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Photo: David Ryder/Getty Images
Daunte Wright's killing comes amid the trail of former Minneapolis Police Officer Derek Chauvin, on trial for the murder of George Floyd. Photo: David Ryder/Getty Images

The broken social contract of George Floyd and many other Black police victims continues with Daunte Wright

Wright was killed by police at a traffic stop on Sunday, April 11.

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What Happened to Daunte Wright?

As the country still recovers from the murder of George Floyd, the worldwide protests that followed, and the trial that is onging, the recent shooting of Daunte Wright may feel a bit like déjà vu. 

Wright, a 20-year-old Black man from Minnesota, was pulled over on Sunday, April 11 for a traffic violation regarding expired registration tags. Officers then discovered he had a warrant for his arrest.

As seen in graphic body camera footage shown to reporters on Monday, Wright was trying to get back into his car, while officers attempted to handcuff him on the side of the road.

An officer can then be heard saying, “taser, taser, taser” — normal police procedure before firing one of the stun guns. Wright is then seen getting into his car and driving away, while the same officer lets out an obscenity and says: “I just shot him.” 

The car traveled several blocks, striking another vehicle. Police and medical workers pronounced Wright dead at the scene.  

Chief Gannon told reporters that he believes the officer’s intention was to deploy their Taser, but instead, “shot Mr. Wright with a single bullet.”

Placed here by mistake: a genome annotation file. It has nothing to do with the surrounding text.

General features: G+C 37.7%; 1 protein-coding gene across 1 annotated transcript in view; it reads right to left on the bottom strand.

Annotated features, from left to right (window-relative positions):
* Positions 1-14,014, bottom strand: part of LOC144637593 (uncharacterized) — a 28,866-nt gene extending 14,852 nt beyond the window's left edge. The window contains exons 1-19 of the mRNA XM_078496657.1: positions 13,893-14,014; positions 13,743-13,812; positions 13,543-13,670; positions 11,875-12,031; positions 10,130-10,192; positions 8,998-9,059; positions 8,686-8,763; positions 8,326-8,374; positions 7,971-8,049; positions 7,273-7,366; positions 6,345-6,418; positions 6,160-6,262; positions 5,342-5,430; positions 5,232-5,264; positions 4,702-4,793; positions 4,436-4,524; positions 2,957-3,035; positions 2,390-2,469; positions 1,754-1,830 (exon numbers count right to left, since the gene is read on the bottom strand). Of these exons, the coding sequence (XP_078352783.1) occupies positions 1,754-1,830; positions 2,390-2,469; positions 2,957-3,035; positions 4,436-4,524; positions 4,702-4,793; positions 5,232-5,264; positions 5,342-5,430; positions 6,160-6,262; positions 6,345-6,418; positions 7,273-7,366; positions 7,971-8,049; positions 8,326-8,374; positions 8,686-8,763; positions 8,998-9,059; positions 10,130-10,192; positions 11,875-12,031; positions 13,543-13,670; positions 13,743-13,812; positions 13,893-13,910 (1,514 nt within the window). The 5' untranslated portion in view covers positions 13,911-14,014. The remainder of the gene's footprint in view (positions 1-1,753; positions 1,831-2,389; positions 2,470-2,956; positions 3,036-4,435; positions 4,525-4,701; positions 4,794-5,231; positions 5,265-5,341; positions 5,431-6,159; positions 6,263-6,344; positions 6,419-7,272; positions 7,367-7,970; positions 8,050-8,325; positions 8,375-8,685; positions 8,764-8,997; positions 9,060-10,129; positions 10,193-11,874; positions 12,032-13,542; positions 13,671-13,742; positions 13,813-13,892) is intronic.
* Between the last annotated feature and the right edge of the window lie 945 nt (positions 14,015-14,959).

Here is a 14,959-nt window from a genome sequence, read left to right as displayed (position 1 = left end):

The officer who shot Wright was identified on Monday evening as Kim Potter, a 26-year-old member of the department. Officials said she had been placed on administrative leave.

Her union said in a statement on Tuesday that Potter had resigned from the force, and Chief Gannon also announced his resignation the same day. 

The Hennepin County medical examiner concluded that Wright’s cause of death was a “gunshot wound of the chest and the manner of death is homicide.” 

Katie Wright, the victim’s mother, told reporters that her son had been driving a car given to him two weeks ago by his family, and he called to inform them that he was being pulled over. 

“He said they pulled him over because he had air fresheners hanging from his rearview mirror,” she said. 

His mother also said that her son was driving with this girlfriend when the incident occurred. Police said that the woman in the car was hurt from the crash, but the injuries were not life-threatening. 

Ms. Wright said her son had either dropped or put the phone down, after which she heard what she called “scuffing,” and the voice of an officer telling Wright not to run. Then she heard someone hang up the phone. 

When Ms. Wright called back, her son’s girlfriend answered and told his mom what just happened to her son. 

Court records showed that a judge issued a warrant for Wright earlier in April after he failed to attend a court date. He was facing two misdemeanor charges after the Minneapolis police claimed he was carrying a pistol without a permit and ran from officers last June.